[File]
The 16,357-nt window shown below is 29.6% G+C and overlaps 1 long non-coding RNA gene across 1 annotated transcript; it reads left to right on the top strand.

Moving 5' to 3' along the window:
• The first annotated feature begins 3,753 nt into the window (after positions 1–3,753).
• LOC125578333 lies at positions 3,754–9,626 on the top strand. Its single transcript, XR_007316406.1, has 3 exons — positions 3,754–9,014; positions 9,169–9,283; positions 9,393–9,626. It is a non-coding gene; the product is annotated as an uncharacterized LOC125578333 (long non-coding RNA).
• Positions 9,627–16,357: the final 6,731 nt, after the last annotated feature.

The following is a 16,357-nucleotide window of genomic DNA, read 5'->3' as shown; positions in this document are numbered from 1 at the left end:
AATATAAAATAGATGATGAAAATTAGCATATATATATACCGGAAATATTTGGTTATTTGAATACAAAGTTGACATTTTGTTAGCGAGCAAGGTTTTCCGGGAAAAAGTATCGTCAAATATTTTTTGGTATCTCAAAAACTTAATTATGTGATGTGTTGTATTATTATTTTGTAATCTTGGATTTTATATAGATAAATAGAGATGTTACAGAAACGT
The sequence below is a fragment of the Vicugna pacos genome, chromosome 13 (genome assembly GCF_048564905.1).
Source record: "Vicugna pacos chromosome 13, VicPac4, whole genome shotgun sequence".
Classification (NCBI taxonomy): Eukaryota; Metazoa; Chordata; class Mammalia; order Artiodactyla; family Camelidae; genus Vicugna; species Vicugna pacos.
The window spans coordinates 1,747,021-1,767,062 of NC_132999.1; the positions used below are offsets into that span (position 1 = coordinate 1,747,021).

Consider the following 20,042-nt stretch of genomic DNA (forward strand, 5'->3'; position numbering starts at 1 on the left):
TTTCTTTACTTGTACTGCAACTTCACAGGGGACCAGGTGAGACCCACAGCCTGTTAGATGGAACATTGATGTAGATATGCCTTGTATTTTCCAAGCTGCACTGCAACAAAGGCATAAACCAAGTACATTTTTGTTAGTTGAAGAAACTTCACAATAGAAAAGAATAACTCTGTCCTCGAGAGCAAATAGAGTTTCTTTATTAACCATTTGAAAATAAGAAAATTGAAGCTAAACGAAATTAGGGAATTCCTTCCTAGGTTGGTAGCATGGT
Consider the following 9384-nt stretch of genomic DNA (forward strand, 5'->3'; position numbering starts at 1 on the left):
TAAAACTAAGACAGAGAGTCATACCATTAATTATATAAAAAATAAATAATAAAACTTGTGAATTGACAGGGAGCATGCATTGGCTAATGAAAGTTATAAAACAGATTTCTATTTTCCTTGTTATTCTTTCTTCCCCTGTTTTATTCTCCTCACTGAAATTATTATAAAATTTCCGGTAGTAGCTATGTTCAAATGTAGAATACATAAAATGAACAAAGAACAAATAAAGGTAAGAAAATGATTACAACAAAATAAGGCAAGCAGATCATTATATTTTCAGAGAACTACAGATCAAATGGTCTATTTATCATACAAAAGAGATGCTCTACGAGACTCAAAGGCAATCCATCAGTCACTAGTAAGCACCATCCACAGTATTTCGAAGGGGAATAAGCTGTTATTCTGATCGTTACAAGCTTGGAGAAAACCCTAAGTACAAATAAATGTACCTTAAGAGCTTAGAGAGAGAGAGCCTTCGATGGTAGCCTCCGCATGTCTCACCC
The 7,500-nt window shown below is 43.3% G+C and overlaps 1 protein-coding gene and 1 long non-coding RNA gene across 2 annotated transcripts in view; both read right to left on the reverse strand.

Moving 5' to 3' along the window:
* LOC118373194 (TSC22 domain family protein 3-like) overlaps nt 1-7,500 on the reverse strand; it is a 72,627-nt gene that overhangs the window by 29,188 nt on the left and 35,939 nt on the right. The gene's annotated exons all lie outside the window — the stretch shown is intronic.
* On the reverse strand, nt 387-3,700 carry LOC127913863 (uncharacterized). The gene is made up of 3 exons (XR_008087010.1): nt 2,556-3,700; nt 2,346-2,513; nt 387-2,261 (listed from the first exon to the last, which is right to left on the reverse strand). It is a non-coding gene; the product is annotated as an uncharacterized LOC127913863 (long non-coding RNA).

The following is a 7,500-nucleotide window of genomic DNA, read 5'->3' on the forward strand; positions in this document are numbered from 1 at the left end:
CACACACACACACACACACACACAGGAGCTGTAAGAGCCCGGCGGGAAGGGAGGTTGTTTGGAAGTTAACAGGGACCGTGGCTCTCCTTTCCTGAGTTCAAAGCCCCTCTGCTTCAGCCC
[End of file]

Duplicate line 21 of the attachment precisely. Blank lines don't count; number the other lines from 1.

CACACACACACACACACACACACAGGAGCTGTAAGAGCCCGGCGGGAAGGGAGGTTGTTTGGAAGTTAACAGGGACCGTGGCTCTCCTTTCCTGAGTTCAAAGCCCCTCTGCTTCAGCCC